Members of CUPE 905, employed at long-term care facilities in the Regional Municipality of York, have ratified a new collective agreement. There are two long-term care facilities in the region and a number of assisted community living residences.

A highlight of the new contract is more hours of face-to-face contact with the LTC clients —something CUPE has been working hard to ensure. “The focus of both parties was to make the ministry plan work in the best interests of our clients,” said Lorne Trevors, CUPE National Representative. “We are also going to work on a collaborative approach to develop a new staffing model, enhanced training, and employment opportunities with more permanent positions.”

Richmond Hill information picket great success

CUPE Local 905 outside workers in Richmond Hill held an extremely successful information picket on November 3—with over 200 members on the line. Conciliation begins on November 5.

We were joined by our brothers and sisters from other units in 905,” said Todd Field, Unit Chair for Richmond Hill outside workers. “We are a huge composite local and it’s a great show of solidarity when we get support from other towns in the Region of York.

Elliot Lake municipal workers to enter conciliation talks

CUPE 170 received a 100 per cent strike mandate from City of Elliot Lake municipal workers, Ontario, in support of their bargaining committee’s efforts to negotiate a fair collective agreement on behalf of 56 inside and outside workers. Two days of conciliation talks have been scheduled for November 18 and 19, with the assistance of a Ministry of Labour conciliation officer.

We have asked for a provincial conciliator to assist with the negotiations that have so far been difficult to resolve,” said Don Gillis, president of CUPE 170. “We want to assure residents we will do everything in our power to settle our contract without a strike – all we are looking for is fair treatment, like other employee groups with the city.” A strike or lockout would affect office and clerical functions at City Hall, snow removal services, swimming pool operation, airport maintenance, parks and recreation services, as well as water and wastewater treatment.

Mile One employees sign new, four-year deal in St. John’s (Nfld)

Employees of St. John’s Sports and Entertainment have voted to accept a new, four-year collective agreement. The 46 members of CUPE 569-01 have ratified their new contract by 84 per cent. The deal includes the following wage increases of 4.5, 4.5, 3.5 and 3.5 per cent from January 2010 to January 2013.
The parties were unable to reach agreement on implementing the results of a CUPE Job Evaluation (JE) program. However they used the results of the JE to implement wage adjustments for ticket sellers, the staff accountant, senior ticketing agent and electrician classifications.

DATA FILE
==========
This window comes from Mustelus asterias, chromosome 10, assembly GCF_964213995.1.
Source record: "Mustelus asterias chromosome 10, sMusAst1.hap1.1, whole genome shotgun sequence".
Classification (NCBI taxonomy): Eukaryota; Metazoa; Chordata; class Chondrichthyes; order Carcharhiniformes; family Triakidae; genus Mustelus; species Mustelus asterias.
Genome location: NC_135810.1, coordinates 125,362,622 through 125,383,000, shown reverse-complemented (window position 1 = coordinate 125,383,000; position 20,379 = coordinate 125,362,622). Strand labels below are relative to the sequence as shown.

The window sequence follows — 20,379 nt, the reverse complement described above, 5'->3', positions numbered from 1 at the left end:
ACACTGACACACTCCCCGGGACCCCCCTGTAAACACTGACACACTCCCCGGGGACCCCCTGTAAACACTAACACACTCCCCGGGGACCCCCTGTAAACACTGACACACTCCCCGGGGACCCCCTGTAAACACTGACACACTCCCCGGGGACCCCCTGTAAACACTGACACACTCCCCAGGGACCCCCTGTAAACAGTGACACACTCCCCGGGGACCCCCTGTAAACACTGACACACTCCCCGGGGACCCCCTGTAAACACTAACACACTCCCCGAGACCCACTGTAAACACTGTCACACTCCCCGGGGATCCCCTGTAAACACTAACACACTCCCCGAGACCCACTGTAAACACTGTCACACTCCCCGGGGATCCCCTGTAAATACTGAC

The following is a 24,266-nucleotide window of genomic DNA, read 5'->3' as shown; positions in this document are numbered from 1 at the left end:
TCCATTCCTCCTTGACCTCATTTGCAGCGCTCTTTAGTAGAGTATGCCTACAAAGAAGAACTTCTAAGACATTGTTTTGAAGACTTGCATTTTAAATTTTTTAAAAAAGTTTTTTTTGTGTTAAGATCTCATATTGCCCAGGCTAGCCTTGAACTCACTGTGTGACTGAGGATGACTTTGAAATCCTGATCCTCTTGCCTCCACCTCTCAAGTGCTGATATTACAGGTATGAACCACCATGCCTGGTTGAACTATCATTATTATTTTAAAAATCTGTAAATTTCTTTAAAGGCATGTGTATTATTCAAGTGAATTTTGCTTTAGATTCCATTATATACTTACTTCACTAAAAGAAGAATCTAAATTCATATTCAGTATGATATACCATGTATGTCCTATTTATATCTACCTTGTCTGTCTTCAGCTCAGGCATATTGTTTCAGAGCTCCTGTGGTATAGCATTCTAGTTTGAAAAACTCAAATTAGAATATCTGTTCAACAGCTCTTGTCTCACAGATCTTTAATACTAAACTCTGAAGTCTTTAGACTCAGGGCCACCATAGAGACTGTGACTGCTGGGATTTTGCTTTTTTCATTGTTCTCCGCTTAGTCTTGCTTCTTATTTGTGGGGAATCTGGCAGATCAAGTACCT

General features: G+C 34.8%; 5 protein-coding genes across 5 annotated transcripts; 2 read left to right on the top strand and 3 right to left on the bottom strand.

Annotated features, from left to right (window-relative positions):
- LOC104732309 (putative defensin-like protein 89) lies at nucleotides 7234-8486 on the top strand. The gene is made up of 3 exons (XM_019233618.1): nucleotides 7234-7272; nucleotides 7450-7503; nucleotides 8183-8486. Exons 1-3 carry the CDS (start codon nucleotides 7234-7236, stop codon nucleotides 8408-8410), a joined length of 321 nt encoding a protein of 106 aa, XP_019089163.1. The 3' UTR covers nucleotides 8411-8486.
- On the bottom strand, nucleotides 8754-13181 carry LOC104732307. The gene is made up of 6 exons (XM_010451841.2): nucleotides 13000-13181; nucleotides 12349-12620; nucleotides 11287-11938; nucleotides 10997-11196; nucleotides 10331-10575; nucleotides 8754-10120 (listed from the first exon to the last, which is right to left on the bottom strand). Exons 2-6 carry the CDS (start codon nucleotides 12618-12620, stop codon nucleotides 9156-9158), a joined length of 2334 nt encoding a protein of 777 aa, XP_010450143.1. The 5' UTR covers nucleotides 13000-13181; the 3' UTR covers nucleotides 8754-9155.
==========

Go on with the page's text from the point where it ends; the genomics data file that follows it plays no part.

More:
150 CUPE activists and staff in Truro for three-day conference

Close to 150 CUPE activists and staff from across Nova Scotia went to Truro from November 4 to 7 for the union’s first-ever All Committees Conference. CUPE Nova Scotia president Danny Cavanagh said, “This is a really good example of where unions are doing their part for the local economy. This is a large gathering for a community like Truro and these conference delegates will be pumping their hard-earned dollars into the local economy.”

It’s also a timely reminder to local businesses – such as restaurants, gas stations and other stores and services - that decent-paying, unionized jobs have a vital role to play in our province’s economy,” said Cavanagh. He explained that unions are the second largest users of hotels, behind business groups.

B.C. community health sector launches campaign

CUPE members who work in community health launched a campaign on November 1 to raise public awareness and understanding of the services they provide in communities across British Columbia. The campaign includes a 30-second online video spot, two radio ads and an online banner, which all direct the public to the How CUPE HELPS website that introduces visitors to CUPE members and the services they provide.
Services that CUPE members provide vary from applying fluoride varnish to the teeth of children who are at risk, to helping seniors so that they can live independently in their own homes. CUPE BC represents over 1,000 community health workers who provide diagnostic, clinical, inspection, advocacy, home support, counselling, prevention and rehabilitation services in B.C.’s communities.

Visit the campaign website at: http://www.howcupehelps.org/